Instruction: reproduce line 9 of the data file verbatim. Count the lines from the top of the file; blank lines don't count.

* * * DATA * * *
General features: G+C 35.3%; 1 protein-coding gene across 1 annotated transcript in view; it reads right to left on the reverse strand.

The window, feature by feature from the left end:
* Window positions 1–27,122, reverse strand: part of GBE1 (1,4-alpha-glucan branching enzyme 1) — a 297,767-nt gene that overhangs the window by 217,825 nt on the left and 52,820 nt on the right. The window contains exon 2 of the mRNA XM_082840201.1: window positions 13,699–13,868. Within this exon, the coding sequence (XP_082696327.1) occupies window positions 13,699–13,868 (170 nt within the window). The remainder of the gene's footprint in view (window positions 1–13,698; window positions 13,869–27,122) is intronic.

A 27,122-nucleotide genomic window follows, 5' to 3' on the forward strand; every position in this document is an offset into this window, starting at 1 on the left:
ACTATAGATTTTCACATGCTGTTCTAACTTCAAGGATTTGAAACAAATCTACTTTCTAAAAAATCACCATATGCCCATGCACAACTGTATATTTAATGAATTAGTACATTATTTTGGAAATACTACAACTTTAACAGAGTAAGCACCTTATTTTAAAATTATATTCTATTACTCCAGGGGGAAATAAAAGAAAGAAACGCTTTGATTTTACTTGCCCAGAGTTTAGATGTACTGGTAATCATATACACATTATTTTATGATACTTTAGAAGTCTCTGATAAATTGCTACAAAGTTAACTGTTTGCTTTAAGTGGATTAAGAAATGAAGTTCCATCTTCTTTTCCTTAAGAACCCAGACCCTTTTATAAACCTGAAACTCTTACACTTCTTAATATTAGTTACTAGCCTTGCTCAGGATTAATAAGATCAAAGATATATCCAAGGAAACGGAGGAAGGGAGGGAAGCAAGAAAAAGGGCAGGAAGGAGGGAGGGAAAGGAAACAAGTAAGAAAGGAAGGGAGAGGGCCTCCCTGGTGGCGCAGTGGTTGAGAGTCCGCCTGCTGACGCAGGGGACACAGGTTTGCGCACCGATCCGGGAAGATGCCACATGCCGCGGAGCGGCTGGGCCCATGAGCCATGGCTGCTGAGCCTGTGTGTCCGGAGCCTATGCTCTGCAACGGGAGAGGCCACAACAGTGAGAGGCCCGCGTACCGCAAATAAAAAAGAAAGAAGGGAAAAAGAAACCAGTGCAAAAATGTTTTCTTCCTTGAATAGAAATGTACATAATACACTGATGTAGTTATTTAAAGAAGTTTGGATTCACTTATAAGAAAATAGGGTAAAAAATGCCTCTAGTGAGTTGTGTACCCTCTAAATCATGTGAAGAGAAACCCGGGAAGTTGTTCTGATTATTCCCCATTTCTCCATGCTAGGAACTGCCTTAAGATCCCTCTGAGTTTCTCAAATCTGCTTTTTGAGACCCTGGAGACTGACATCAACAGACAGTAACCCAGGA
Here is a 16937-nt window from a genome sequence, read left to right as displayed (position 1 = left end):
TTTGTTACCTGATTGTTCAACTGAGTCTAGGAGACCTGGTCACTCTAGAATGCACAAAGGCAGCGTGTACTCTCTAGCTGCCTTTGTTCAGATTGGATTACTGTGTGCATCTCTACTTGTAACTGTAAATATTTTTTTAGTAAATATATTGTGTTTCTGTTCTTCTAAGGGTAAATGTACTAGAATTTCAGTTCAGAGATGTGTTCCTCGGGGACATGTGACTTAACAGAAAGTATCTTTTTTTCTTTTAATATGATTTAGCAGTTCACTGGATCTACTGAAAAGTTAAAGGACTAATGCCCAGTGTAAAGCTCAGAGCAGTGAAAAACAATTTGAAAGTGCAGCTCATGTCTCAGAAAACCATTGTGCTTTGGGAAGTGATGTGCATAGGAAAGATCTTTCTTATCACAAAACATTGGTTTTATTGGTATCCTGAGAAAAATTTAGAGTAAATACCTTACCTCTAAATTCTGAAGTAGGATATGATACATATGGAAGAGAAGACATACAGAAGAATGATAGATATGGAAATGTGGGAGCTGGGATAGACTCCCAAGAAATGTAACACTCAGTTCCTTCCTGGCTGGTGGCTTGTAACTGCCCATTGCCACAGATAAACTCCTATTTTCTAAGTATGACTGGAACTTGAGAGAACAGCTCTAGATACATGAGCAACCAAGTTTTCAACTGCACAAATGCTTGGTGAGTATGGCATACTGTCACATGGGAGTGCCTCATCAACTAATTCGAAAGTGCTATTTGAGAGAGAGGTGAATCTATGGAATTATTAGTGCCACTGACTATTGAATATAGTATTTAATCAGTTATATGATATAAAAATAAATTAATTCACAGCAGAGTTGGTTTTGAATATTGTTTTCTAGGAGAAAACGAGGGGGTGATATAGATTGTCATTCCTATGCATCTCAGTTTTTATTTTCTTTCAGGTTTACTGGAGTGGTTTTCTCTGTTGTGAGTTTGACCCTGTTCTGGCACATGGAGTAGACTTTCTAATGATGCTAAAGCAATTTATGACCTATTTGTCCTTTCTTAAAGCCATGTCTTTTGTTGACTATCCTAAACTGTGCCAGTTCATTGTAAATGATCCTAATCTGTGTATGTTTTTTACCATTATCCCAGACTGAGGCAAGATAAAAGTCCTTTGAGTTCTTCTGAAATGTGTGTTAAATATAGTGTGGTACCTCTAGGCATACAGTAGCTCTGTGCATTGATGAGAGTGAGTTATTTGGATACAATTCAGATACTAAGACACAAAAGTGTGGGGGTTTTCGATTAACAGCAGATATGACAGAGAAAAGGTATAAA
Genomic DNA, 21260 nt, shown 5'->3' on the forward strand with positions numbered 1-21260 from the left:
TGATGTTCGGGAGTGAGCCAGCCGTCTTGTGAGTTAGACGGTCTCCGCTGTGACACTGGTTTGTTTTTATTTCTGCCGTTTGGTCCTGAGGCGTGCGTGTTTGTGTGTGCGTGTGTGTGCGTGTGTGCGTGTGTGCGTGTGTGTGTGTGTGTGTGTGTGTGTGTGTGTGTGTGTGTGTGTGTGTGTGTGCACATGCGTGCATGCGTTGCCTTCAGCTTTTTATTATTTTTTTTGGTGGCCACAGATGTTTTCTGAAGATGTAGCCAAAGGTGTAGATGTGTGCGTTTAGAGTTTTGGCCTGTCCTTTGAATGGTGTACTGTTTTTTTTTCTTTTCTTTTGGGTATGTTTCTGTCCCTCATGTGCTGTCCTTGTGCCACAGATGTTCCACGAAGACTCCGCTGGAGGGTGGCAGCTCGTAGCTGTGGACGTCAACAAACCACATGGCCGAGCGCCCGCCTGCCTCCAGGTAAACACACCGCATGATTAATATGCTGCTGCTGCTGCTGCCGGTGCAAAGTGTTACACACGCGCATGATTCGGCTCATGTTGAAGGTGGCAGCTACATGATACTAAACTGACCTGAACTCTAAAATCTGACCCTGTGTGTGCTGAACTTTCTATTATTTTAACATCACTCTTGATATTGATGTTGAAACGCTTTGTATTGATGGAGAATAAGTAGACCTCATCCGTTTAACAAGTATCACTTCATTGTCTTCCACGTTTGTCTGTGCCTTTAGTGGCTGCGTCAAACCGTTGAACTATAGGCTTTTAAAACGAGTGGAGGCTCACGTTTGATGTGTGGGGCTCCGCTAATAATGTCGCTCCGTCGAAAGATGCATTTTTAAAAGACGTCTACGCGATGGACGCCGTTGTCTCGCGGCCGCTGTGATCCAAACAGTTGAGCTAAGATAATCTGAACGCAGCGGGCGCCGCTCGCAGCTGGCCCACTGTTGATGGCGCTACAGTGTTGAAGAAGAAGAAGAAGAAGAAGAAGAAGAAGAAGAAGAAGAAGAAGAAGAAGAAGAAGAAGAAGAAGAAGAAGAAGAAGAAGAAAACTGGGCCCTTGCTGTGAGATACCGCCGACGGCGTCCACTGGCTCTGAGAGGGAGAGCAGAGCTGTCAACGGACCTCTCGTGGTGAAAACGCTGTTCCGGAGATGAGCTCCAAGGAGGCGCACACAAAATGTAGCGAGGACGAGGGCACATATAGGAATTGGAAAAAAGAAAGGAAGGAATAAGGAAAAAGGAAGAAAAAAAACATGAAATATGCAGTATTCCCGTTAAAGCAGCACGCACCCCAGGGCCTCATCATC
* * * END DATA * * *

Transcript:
TGATGTTCGGGAGTGAGCCAGCCGTCTTGTGAGTTAGACGGTCTCCGCTGTGACACTGGTTTGTTTTTATTTCTGCCGTTTGGTCCTGAGGCGTGCGTGTTTGTGTGTGCGTGTGTGTGCGTGTGTGCGTGTGTGCGTGTGTGTGTGTGTGTGTGTGTGTGTGTGTGTGTGTGTGTGTGTGTGTGTGTGCACATGCGTGCATGCGTTGCCTTCAGCTTTTTATTATTTTTTTTGGTGGCCACAGATGTTTTCTGAAGATGTAGCCAAAGGTGTAGATGTGTGCGTTTAGAGTTTTGGCCTGTCCTTTGAATGGTGTACTGTTTTTTTTTCTTTTCTTTTGGGTATGTTTCTGTCCCTCATGTGCTGTCCTTGTGCCACAGATGTTCCACGAAGACTCCGCTGGAGGGTGGCAGCTCGTAGCTGTGGACGTCAACAAACCACATGGCCGAGCGCCCGCCTGCCTCCAGGTAAACACACCGCATGATTAATATGCTGCTGCTGCTGCTGCCGGTGCAAAGTGTTACACACGCGCATGATTCGGCTCATGTTGAAGGTGGCAGCTACATGATACTAAACTGACCTGAACTCTAAAATCTGACCCTGTGTGTGCTGAACTTTCTATTATTTTAACATCACTCTTGATATTGATGTTGAAACGCTTTGTATTGATGGAGAATAAGTAGACCTCATCCGTTTAACAAGTATCACTTCATTGTCTTCCACGTTTGTCTGTGCCTTTAGTGGCTGCGTCAAACCGTTGAACTATAGGCTTTTAAAACGAGTGGAGGCTCACGTTTGATGTGTGGGGCTCCGCTAATAATGTCGCTCCGTCGAAAGATGCATTTTTAAAAGACGTCTACGCGATGGACGCCGTTGTCTCGCGGCCGCTGTGATCCAAACAGTTGAGCTAAGATAATCTGAACGCAGCGGGCGCCGCTCGCAGCTGGCCCACTGTTGATGGCGCTACAGTGTTGAAGAAGAAGAAGAAGAAGAAGAAGAAGAAGAAGAAGAAGAAGAAGAAGAAGAAGAAGAAGAAGAAGAAGAAGAAGAAGAAGAAAACTGGGCCCTTGCTGTGAGATACCGCCGACGGCGTCCACTGGCTCTGAGAGGGAGAGCAGAGCTGTCAACGGACCTCTCGTGGTGAAAACGCTGTTCCGGAGATGAGCTCCAAGGAGGCGCACACAAAATGTAGCGAGGACGAGGGCACATATAGGAATTGGAAAAAAGAAAGGAAGGAATAAGGAAAAAGGAAGAAAAAAAACATGAAATATGCAGTATTCCCGTTAAAGCAGCACGCACCCCAGGGCCTCATCATC